Questioning is the bread and butter of teaching. But it’s really hard to get right, and is something I think about every lesson – I have a constant barrage of thoughts going on in the back of my head whilst I am standing at the front of the classroom:
“remember to give wait time”
“ask the question, then say the name, not the other way round”
“don’t allow them to say that they don’t know, remember to come back to them”
“don’t always pick the ones with hands up”
“am I asking for formative assessment purposes, or behaviour management purposes?”
“insist on good explanations”
“ask higher order questions”
And so on. Over the years that I have been teaching I have been praised for my questioning during lessons, which was flattering at the time but thinking back now I am sure I still have a long way to go. I even remember one lesson observation with an A Level class where the feedback was “you didn’t tell them anything, it was great!” which I am concerned about now – would it have been more efficient if I had taught them the new material rather than relying on them discovering the advanced trigonometric identities for themselves? Did discovering by themselves lead to more misconceptions along the way? Did I really support the slower graspers or was my lesson just a success with the high flyers? I think I must have spent the entire lesson just asking “why?” which might have looked great to the non-specialist who was observing me at the time but I am not sure I would teach the topic the same way again now. There are a wealth of great resources on questioning out there including the strategies in Doug Lemov’s Teach Like a Champion 2.0. These have all made me change my practise in various ways in recent years, but here I will concentrate on three aspects which have made me think and that I am currently trying to keep uppermost in my mind.
- Asking the right questions: concentrating on the Key Concept
I think it is relatively easy to ask questions in Maths. Even when going through a long example there are bits on the way that the students can answer, mostly connected with the arithmetic involved. It can look good from the outside, like the students are doing all the work and they are not being told any of the answers. However, after reading many books, blogs and articles and also through my work on teaching for mastery and cognitive load theory, I now feel this is not generally a good questioning strategy, particularly in the early stages of learning new material. In teaching for mastery we concentrate a lot on sticking to one key concept during a lesson, and we try to think hard about what that key concept is, and find small steps to help all students get there. For example when teaching how to solve simultaneous equations, which is quite a complicated, multi-step process, I might be concentrating on the key concept of “should we add or subtract the equations to eliminate a variable?”. In this case, my questions should help students to specifically understand this key concept and not distract them by suddenly asking them to do the additions or subtractions. At least initially, my questions should be along the lines of “Add or subtract? Why add? Why subtract?”. I think this topic particularly lends itself to poor questioning as the mechanics of solving the equations only requires quite straightforward arithmetic, so it can look like students know what is going on, when the understanding of the process is much more difficult. I am trying increasingly to direct my questioning away from arithmetic not directly linked to the key concept, and towards understanding.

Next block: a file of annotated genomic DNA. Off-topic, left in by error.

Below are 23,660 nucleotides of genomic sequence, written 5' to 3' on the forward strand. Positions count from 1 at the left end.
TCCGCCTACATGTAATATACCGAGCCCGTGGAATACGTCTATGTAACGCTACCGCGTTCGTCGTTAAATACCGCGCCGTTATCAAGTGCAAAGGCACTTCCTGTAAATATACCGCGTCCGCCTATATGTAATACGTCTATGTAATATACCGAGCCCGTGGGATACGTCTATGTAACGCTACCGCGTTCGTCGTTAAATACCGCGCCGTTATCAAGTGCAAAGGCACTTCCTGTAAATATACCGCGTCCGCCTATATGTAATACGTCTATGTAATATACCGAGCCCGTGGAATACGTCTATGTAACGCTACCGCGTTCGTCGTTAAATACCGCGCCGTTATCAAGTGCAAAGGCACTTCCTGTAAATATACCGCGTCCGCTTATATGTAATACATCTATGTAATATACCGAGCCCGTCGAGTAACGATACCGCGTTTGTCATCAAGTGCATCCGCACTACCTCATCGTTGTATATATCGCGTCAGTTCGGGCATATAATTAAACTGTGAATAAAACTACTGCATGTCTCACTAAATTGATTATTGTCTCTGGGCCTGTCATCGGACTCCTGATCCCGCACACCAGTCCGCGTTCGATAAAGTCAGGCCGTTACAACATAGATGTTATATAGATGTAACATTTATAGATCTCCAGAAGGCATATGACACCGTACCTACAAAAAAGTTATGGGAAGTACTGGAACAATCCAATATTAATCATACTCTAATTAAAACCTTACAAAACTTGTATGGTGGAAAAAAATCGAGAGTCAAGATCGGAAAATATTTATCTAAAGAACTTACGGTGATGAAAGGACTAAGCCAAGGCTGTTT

- Using true and false and looking at boundary conditions
Another aspect of my questioning that has changed is that I now spend much more time at the start of a topic discussing examples and also non-examples: what it is and what it isn’t. True or False questioning lends itself particularly well to this as it is easy to elicit a whole-class response by using thumbs up and down or fingers in a tick or a cross. Using boundary conditions when introducing a new key concept is really useful in helping students to develop their schema around a topic. When looking at parallelograms yesterday in my year 7 class I included a picture of a rectangle. When I asked whether it was a parallelogram one student answered “false, because it is a rectangle” and we were then able to refer back to the definition of a parallelogram that we had already discussed, and apply this to the rectangle and therefore ascertain that it was in fact also a parallelogram. Which brings me to my final point:
- Eliciting answers that generalise
After reading Dani Quinn’s recent blog post about the importance of good answers I have been thinking about this in my classroom in the context of teaching for mastery. In the rectangle example above, my aim was for my class to know that a parallelogram has opposite pairs of parallel lines and opposite sides the same length. A rectangle satisfies these conditions, so it is a parallelogram, and it also has four angles of 90 degrees, which is what makes it also a rectangle. Because we were discussing general properties this was quite easy in the case above, but when we move on to area I want to continue getting them to answer in this way: “I know the area is ??? because to get the area of a parallelogram I multiply the base by the perpendicular height”. This generalisation is important, much more so in fact than just knowing how to do the arithmetic. This reinforces the method to all students as well as getting the correct answer to the question.
Rather than getting snowed under with trying to remember all of the questioning guidelines at once, I’m concentrating on these three aspects at the moment and trying to get them really embedded in my practice.
By Deb Friis